Brenden Fletcher: Gotham Academy — the series AND the in-universe location — is indelibly tied to the city itself and, as a result, to Batman. It’s part of the central mystery.


6. The art is amaze-balls.


Michael Hale: New and dynamic art-styles which are not intrinsically linked to comedy books are welcome. Nobody is saying Gotham Academy has to be the next Metropolis, but books which take new approaches to character design, layouts, and art styles despite the ‘normal’ style a Gotham book should be presented in? That is a new and exciting dynamic which should be nurtured and pushed to the limits.

And Karl Kerschl is honestly one of the most underrated artists in the industry, and has been for over a decade.

Brenden Fletcher: Karl IS doing the work of his career here in Gotham Academy. And, it goes without saying, that our colour team just puts the book over the top! The background work by Geyser and Michele Assarasakorn is simply outstanding!


7. You don’t even need to know (or like) Batman.


Kelly Richards: I like that you don’t really need to know anything about the wider Bat-universe to get into Gotham Academy. I think people, especially girls who also have to contend with gatekeeping nerdbros, are sometimes turned off of comics because of the seemingly infinite back story and continuity – I know I was.

Batman’s pretty much not in it. Which sounds like not a plus, but it is a plus. Much like Gotham Central years before it, Gotham Academy is giving new readers an intro to a world that isn’t overwhelming, and can stand on its own.

Brenden Fletcher: While Gotham Academy takes place in current continuity we try to be extremely conscious of the notion that our younger readers might not be picking up some of the more intense titles in the Bat-universe. We do our best to stay tight with continuity, but not lean into it for our primary plot points.


8. But if you do know Batman, there are tons of Easter Eggs!


Matt Santori: Aunt Harriet, Book Worm, Professor Milo. The history of the Cobblepot family and the Gates of Gotham. There’s clearly a huge love from the creative team for classic Batman — particularly the 1966 television series. If you’re any kind of Batman fan, there’s a ton in here to poke at and uncover, and as the mystery goes on, there’s clearly going to be more and more.

Brenden Fletcher: This series is a Bat-fan’s dream in that it’s referencing over 75 years of Batman stories through various media. In addition to the ‘66 TV show, look out for characters and important items from The Animated Series, Batman Beyond and decades worth of classic comics.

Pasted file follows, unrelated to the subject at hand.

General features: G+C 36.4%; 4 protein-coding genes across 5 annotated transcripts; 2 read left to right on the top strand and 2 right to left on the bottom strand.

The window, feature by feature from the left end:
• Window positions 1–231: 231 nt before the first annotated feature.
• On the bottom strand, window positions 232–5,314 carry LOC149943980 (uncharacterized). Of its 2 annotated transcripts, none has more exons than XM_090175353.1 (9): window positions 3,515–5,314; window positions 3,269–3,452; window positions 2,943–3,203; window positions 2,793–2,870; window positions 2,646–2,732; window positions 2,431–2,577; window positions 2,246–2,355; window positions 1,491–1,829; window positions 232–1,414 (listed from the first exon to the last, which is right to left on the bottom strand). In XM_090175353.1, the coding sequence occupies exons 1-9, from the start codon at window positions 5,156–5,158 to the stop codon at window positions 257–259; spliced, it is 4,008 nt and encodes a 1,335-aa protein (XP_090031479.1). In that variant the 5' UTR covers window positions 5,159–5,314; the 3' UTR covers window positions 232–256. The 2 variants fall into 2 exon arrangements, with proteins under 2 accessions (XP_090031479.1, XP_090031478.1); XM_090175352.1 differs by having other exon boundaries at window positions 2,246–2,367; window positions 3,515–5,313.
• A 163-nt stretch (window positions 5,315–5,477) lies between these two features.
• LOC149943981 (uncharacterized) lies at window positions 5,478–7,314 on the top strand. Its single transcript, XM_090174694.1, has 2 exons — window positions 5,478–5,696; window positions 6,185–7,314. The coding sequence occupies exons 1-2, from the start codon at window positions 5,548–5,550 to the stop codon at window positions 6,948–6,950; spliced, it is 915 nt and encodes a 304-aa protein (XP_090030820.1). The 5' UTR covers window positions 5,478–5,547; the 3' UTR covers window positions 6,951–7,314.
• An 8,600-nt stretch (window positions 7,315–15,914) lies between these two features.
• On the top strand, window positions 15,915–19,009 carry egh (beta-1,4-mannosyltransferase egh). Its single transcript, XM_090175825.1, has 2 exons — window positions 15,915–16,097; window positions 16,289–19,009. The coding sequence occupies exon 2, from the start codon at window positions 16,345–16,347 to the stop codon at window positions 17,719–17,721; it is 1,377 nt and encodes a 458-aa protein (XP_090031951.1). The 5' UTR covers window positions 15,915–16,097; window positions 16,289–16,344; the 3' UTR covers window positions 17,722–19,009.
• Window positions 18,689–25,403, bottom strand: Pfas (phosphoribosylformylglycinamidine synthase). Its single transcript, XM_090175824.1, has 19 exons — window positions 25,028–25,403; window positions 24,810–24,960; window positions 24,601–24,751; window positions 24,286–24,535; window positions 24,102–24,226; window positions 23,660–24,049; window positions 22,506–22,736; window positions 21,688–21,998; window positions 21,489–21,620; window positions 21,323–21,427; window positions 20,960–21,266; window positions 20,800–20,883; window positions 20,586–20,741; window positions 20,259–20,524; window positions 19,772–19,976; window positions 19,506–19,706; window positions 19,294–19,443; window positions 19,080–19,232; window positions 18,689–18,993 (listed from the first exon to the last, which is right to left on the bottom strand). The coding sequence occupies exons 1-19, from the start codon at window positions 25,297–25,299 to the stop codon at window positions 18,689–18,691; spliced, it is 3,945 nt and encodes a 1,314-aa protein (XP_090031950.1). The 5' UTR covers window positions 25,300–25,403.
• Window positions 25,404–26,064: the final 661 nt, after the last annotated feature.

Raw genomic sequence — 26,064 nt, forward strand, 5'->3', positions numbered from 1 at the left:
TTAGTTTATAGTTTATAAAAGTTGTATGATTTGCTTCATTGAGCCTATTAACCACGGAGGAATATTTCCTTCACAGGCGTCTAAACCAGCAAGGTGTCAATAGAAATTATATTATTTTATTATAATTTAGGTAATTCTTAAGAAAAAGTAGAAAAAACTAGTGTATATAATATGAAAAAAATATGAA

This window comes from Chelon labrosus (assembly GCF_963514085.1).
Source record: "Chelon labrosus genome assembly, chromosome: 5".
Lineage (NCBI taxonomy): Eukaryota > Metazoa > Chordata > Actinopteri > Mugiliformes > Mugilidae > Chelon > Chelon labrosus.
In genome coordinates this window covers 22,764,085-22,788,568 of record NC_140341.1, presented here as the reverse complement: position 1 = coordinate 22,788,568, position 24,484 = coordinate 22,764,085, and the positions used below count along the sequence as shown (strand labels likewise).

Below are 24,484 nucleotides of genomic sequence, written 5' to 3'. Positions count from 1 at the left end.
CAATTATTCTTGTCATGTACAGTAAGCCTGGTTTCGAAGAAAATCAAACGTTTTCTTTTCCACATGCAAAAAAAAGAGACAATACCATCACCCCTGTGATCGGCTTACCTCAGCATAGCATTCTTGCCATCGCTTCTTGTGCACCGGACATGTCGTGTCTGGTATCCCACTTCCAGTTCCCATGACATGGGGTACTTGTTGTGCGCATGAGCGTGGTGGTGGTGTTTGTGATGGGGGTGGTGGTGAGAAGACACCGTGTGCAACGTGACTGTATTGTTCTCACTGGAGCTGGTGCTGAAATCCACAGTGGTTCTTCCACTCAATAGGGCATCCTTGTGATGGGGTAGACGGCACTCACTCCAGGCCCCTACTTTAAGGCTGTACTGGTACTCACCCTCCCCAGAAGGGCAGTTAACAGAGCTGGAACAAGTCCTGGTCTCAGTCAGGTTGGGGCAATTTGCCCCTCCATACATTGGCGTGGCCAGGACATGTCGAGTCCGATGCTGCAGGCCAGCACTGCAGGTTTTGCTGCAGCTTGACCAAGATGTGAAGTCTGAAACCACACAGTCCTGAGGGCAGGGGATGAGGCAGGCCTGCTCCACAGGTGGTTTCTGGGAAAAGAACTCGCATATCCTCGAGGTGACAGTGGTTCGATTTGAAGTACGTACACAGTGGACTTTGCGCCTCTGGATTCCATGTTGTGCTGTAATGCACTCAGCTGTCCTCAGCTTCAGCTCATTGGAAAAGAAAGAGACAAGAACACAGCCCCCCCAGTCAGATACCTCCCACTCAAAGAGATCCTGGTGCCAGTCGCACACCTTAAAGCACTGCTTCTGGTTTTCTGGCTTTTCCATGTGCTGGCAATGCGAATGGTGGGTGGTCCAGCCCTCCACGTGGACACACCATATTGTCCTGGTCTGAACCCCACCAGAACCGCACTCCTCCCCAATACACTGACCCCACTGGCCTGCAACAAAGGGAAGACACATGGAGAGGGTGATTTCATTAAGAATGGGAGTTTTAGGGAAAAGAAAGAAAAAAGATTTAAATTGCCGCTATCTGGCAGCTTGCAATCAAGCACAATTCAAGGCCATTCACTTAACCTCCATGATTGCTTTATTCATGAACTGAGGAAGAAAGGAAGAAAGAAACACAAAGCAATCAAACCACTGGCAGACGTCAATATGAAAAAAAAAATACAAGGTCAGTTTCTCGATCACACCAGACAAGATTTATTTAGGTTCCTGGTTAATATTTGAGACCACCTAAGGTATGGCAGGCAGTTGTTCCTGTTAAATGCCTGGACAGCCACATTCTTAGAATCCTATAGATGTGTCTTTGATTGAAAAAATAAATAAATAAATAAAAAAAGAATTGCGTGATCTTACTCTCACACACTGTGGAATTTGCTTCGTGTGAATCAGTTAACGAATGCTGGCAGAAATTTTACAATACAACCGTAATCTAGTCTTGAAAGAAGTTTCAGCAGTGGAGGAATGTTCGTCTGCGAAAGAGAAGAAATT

9. It’s not like any other DC book.


John Ernenpuch: It’s new. Readers always seem to clamor for something new and unique in the marketplace, but when push comes to shove they don’t put their money where their mouth is way too often. Editor Mark Doyle took over the Batman books with a clear goal in mind “To make a Bat book for everyone” and he ushered in some fresh new talent to make this a reality.

If you want DC to continue to take risks with their biggest franchises, then supporting books like Gotham Academy is in your best interest.

Brenden Fletcher: Gotham Academy is a bit of a risk, yeah, and we’re very thankful that so many of you are willing to take it with us!


10. Becky, Brenden, and Karl are sitting right over there — watching.


Matt Santori: Remember way back when your favorite artist or writer was merely a name in a comic you revered from afar? Thanks to Twitter, Tumblr, and Facebook, now we get to hob nob with the people who create these amazing things we love — and see how much they love them too.

It’s rare that I don’t give a second look to a book that I can see the creators putting their heart and soul into EVERY DAY. And they are with Gotham Academy. They so are.

Brenden Fletcher: We’re out there every day! Tweet at us:





So, if you love Gotham Academy, spread the word and encourage lots of other fans to pick up this Wednesday’s issue #4 (and pre-order the first trade paperback while you’re at it!). You can even use the Twitter hashtag #GothamAcademy.

And if you haven’t tried it yet, do. Jump in. Get your feet wet. Fall in love. You won’t be sorry in the least.